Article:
After Cammaerts and the other two men were released, Schenck was advised to leave Digne. He did not and was subsequently murdered by a person or persons unknown. His wife kept the bribe money and, after the war, attempted to exchange it for new francs. She was arrested, but was released after the authorities investigated her story. She was able to exchange the money for only a tiny portion of its value. Cammaerts and Skarbek helped her return to her home. Skarbek had promised Waem he would not be arrested by the British, and battled with SOE leaders with some success to protect him. He survived the war, and returned to Belgium.
The story of Skarbeks's bribe is fictionalized in the last episode of the television series, Wish Me Luck.
Operation Dragoon. Digne was liberated by the American army two days after Skarbek rescued Cammaerts, Fielding, and Sorensen. The maquis had cleared the way for the Americans and there was little opposition. Cammaerts and Skarbek met the American commander, Brigadier General Frederic B. Butler, at Sisteron on 20 August. They offered their help but he dismissed them as "bandits." No respecter of rank, Skarbek was furious and had to be calmed down by an aide to the general. Leaving the American army behind, the two proceeded to Gap where the maquis had captured the German garrison. There were several hundred Poles among the captured Germans. Skarbek addressed the Poles with a megaphone and secured their agreement to join the Allied forces, provided that they shed their German uniforms. The Poles stripped off their uniforms. General Butler arrived and disapproved of the proceedings, threatening Skarbek and Cammaerts with arrest and court martial if they didn't leave. Later, they had a better reception from Butler's superior officer, General Alexander Patch, who appointed them as the liaison for the Americans with the maquis. The couple continued northward to Lyon and Paris, and in September Skarbek took a military flight to London.
When the SOE teams returned from France (or in some cases, were given 24 hours to depart by de Gaulle) in autumn 1944, some of the British women sought new missions in the Pacific War, where the war with the Empire of Japan continued; but Skarbek, as a Pole, was ideally placed to serve as a courier for missions to her homeland. As the Red Army advanced across Poland, the British government and Polish government-in-exile worked together to leave a network in place that would report on events in the People's Republic of Poland. Kowerski and Skarbek were now fully reconciled with the Polish forces and were preparing to be dropped into Poland in early 1945. However, the mission, called Operation Freston, was cancelled because the first party to enter Poland were captured by the Red Army (they were released in February 1945).
The women of SOE were all given military rank, with honorary commissions in either the Women's Transport Service, the First Aid Nursing Yeomanry (FANY), officially part of the Auxiliary Territorial Service (ATS) though a very elite and autonomous part, or the Women's Auxiliary Air Force (WAAF). In preparation for her service in France, she had been a member of the FANY. On her return, she transferred to the WAAF as a flight officer until the end of the war in Europe: 21 November 1944 to 14 May 1945.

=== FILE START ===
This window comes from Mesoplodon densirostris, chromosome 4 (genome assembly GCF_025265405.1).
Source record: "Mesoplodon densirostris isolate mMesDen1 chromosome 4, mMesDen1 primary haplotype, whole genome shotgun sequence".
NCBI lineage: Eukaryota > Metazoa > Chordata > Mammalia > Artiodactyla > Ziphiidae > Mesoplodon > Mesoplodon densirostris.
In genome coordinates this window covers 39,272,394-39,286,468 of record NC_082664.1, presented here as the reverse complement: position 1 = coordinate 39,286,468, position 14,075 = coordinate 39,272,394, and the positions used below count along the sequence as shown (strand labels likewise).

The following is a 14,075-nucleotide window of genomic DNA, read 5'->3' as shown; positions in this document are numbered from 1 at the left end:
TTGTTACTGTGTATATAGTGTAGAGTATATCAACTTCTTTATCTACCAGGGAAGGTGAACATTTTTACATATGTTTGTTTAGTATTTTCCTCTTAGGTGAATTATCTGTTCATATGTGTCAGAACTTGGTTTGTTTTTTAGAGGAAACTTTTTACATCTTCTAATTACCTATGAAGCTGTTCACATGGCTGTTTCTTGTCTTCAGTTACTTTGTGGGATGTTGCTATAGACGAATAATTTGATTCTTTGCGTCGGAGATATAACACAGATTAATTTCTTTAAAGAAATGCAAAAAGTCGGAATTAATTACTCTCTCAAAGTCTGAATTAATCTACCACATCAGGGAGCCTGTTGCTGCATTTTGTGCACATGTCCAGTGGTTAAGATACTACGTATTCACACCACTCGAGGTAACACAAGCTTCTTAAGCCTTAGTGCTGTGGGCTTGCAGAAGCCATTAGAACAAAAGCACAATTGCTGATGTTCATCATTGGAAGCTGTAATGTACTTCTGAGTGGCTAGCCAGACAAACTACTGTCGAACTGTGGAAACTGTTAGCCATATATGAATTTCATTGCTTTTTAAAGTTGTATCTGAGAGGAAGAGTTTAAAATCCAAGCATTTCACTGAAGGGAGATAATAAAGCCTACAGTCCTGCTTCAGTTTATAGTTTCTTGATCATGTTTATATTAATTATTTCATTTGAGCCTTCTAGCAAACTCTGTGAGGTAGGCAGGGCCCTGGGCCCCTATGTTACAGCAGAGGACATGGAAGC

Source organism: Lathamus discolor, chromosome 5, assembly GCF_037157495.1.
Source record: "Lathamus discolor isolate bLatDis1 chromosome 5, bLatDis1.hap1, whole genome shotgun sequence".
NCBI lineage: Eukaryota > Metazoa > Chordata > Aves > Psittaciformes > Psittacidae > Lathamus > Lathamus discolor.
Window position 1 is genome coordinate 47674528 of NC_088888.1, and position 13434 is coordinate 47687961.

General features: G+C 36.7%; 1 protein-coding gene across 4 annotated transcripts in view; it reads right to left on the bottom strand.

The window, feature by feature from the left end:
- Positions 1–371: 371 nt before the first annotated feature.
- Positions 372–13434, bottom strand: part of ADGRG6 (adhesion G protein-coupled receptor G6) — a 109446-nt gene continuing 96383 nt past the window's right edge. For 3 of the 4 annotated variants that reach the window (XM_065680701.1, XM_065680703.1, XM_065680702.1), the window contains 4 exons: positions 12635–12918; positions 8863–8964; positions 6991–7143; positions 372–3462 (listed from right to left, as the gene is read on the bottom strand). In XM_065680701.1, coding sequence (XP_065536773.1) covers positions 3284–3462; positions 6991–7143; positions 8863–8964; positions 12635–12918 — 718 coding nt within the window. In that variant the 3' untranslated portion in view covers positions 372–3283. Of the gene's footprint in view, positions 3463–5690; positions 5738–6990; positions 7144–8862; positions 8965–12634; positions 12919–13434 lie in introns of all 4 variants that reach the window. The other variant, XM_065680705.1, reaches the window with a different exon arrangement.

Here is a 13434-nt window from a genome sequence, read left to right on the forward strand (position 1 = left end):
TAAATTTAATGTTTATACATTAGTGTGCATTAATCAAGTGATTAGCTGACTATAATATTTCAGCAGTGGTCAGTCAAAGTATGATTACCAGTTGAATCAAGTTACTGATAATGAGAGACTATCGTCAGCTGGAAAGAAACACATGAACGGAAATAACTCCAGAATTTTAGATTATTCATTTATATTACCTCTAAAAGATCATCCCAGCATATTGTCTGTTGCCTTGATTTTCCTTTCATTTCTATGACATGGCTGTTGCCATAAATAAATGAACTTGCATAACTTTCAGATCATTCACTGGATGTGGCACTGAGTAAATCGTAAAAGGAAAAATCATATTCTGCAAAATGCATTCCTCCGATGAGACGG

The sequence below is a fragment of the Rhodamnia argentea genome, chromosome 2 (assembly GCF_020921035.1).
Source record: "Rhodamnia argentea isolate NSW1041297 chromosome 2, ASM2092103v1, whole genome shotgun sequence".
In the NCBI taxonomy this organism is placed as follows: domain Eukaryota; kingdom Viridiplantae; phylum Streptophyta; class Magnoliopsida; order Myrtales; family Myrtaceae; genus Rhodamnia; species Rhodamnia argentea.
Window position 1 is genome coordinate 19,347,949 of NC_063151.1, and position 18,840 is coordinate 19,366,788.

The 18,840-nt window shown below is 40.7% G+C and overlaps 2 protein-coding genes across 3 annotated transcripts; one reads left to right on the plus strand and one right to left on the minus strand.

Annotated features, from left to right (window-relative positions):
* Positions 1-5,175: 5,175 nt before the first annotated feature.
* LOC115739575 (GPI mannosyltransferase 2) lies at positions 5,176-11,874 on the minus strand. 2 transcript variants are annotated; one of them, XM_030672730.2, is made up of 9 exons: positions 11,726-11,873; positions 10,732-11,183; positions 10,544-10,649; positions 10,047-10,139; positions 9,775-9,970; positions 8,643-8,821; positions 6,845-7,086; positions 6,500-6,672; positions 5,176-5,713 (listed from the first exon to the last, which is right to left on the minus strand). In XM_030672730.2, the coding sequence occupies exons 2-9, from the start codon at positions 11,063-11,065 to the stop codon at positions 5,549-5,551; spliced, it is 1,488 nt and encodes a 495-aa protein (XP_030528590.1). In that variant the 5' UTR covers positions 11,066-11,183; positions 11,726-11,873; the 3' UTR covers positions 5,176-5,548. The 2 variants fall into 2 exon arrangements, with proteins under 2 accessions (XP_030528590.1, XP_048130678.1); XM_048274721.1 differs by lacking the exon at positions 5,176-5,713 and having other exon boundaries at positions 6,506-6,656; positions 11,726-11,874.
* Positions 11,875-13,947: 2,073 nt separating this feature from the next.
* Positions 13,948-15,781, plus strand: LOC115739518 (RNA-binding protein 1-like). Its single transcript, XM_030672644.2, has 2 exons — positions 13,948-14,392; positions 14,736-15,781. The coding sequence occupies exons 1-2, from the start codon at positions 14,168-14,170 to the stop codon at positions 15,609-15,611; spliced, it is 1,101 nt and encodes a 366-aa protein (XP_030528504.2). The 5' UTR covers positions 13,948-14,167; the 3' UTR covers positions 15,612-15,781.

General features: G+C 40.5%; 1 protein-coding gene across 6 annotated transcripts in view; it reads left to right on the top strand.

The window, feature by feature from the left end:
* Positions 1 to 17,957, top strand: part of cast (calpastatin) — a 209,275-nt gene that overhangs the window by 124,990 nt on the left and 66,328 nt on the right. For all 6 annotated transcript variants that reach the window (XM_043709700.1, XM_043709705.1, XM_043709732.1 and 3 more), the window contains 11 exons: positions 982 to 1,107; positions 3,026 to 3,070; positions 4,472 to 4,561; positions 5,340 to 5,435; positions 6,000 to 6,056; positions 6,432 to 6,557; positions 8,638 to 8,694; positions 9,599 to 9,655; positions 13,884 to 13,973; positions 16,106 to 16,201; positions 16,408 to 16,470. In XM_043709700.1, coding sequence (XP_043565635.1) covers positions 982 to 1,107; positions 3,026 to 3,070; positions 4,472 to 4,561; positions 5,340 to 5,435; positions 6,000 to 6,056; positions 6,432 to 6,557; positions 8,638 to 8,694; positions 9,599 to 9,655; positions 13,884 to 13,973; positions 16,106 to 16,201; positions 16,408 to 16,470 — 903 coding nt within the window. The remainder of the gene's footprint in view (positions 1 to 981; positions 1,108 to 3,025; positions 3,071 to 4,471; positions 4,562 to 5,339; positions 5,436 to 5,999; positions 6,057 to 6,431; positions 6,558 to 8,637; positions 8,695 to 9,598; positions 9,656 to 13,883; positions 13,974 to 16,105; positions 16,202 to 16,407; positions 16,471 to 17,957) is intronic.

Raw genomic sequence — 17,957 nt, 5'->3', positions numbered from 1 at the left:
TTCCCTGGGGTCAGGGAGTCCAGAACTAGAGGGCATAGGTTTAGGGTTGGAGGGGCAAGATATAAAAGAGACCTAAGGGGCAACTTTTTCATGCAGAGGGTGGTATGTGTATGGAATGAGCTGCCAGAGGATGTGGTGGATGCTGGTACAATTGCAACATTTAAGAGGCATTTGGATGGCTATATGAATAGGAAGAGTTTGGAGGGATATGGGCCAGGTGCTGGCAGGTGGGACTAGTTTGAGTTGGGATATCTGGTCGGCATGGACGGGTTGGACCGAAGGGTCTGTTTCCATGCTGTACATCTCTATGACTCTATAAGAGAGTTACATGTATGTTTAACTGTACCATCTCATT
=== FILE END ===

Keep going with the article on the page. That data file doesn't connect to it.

Honours and awards
Skarbek's exploits were recognised with award of the George Medal. Several years after the Digne incident, in London, she told another Pole and fellow World War II veteran that, during her negotiations with the Gestapo, she had been unaware of any danger to herself. Only after she and her comrades had made good their escape did it hit home: "What have I done! They could have shot me as well."
For her work in conjunction with the British authorities, in May 1947 she was made an Officer of the Order of the British Empire (OBE), an award normally associated with officers of the equivalent military rank of lieutenant colonel, and a level above the most usual award of Member of the Order of the British Empire (MBE) given to other women agents of SOE. Despite her problems with the Poles during the war, in 1945 when Skarbek visited Polish military headquarters in her British WAAF uniform, she was treated by the Polish military chiefs with the highest respect.
|Officer of the Order of the British Empire||George Medal||1939–1945 Star||Africa Star|
|Italy Star||France and Germany Star||War Medal||Croix de Guerre (France)|
After the war, Skarbek was left without financial reserves or a native country to return to. Xan Fielding, whom she had saved from execution by the Gestapo, wrote in his 1954 book, Hide and Seek, dedicated "To the memory of Christine Granville:
After the physical hardship and mental strain she had suffered for six years in our service, she needed, probably more than any other agent we had employed, security for life. […] Yet a few weeks after the armistice she was dismissed with a month's salary and left in Cairo to fend for herself... though she was too proud to ask for any other assistance, she did apply for the protection of a British passport; for ever since the Anglo-American betrayal of her country at Yalta she had been virtually stateless. But the naturalization papers […] were delayed in the normal bureaucratic manner. Meanwhile, abandoning all hope of security, she embarked on a life of uncertain travel, as though anxious to reproduce in peace time the hazards she had known during the war...
Unable to find work after the war, Skarbek went to Nairobi, Kenya Colony to join Michael Dunford, an old lover, but the British colonial government turned down her application for a work permit. She returned to London where she became in turn a telephone operator, a salesperson, a waitress, and a cabin steward on ocean liners. On one of the passenger ships, the Ruahine, the crew, including Skarbek, were required to wear any medals they had been awarded during the war. Skarbek's "impressive line of ribbons, enough to flatter a general, made her an immediate favourite with the passengers, and an obvious target for resentment among the crew ... she was soon the victim of a campaign of abuse for being a foreigner, a woman and a suspected liar." The only person who defended her was a fellow steward, Dennis Muldowney, and the two probably were lovers. Muldowney became obsessed with her and she broke off with him, saying he was "obstinate and terrifying."